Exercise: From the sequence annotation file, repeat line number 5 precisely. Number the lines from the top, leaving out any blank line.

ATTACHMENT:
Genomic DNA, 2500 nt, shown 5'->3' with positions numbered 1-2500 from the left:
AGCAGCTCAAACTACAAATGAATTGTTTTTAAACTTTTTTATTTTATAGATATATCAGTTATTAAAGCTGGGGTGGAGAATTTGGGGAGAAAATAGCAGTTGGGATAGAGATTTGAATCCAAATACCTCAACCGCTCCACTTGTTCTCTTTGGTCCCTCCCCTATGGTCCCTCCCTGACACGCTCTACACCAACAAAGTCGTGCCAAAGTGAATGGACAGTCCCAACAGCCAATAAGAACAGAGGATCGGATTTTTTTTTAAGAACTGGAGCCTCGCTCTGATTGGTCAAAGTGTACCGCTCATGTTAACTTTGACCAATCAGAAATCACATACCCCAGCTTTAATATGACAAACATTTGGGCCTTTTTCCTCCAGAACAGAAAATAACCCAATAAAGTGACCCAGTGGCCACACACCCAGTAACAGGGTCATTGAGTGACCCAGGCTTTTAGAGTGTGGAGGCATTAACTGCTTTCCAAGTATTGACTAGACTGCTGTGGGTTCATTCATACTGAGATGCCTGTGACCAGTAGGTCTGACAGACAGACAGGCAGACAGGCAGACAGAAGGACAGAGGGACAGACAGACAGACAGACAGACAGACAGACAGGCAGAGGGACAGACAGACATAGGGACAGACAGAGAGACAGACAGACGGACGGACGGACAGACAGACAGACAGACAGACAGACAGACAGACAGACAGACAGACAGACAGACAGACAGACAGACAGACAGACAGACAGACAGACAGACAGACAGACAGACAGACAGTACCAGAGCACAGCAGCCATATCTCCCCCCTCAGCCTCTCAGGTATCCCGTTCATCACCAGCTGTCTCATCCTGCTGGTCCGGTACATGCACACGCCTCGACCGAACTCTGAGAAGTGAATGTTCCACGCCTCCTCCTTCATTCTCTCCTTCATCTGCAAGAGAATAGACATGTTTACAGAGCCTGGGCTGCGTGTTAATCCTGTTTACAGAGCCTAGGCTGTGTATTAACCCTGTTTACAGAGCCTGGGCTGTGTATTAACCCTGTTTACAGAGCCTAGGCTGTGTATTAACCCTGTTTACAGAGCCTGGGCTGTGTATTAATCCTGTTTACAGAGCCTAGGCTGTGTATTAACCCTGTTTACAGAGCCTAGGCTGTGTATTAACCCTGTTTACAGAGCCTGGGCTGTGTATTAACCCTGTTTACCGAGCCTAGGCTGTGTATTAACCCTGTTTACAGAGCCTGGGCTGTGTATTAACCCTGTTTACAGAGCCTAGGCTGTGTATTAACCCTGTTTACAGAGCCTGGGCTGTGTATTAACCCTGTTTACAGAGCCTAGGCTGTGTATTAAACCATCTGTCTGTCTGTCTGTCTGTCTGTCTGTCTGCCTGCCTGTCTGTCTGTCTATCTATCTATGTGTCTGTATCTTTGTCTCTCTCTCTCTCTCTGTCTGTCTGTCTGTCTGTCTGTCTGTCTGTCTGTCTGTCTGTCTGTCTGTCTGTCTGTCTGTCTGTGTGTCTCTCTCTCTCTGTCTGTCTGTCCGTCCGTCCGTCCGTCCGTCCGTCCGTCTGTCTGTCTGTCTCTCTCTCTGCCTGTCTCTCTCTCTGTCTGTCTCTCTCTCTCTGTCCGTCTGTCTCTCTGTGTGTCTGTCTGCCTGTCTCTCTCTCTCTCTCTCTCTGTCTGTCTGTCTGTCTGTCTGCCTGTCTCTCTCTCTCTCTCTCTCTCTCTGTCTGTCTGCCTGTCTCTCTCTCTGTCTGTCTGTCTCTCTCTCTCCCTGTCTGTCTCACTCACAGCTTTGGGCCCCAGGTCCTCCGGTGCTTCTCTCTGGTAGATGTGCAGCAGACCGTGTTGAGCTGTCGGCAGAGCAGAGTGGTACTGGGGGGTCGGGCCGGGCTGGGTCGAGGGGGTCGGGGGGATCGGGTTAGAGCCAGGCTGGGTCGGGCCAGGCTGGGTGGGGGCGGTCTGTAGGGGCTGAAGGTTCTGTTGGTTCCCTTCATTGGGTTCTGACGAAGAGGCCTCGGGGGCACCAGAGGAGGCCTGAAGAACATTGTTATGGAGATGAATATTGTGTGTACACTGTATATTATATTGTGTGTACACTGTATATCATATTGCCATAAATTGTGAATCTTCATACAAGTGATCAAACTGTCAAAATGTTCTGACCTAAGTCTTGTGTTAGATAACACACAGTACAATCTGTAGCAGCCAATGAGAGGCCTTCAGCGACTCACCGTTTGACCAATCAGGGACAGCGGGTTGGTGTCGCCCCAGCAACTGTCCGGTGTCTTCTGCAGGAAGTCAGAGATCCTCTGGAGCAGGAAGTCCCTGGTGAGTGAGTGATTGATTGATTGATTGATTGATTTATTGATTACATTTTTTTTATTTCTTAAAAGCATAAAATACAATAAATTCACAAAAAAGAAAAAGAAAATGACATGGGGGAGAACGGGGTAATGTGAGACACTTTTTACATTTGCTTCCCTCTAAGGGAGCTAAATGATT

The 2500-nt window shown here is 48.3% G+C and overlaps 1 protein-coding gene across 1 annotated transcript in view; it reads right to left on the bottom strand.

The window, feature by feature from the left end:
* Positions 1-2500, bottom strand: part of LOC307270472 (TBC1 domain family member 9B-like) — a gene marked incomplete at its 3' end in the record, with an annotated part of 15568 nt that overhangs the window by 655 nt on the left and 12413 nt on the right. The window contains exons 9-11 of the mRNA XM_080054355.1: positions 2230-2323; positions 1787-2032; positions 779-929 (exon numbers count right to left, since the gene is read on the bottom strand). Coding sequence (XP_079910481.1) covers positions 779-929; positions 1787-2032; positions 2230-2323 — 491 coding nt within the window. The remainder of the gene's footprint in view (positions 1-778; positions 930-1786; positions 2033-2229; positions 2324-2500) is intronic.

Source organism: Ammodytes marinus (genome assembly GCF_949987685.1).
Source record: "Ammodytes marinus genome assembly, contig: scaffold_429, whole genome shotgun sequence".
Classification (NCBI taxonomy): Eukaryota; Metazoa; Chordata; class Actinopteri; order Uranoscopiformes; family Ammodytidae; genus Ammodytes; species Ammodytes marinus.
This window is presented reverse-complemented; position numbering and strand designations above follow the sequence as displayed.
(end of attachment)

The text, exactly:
* Positions 1-2500, bottom strand: part of LOC307270472 (TBC1 domain family member 9B-like) — a gene marked incomplete at its 3' end in the record, with an annotated part of 15568 nt that overhangs the window by 655 nt on the left and 12413 nt on the right. The window contains exons 9-11 of the mRNA XM_080054355.1: positions 2230-2323; positions 1787-2032; positions 779-929 (exon numbers count right to left, since the gene is read on the bottom strand). Coding sequence (XP_079910481.1) covers positions 779-929; positions 1787-2032; positions 2230-2323 — 491 coding nt within the window. The remainder of the gene's footprint in view (positions 1-778; positions 930-1786; positions 2033-2229; positions 2324-2500) is intronic.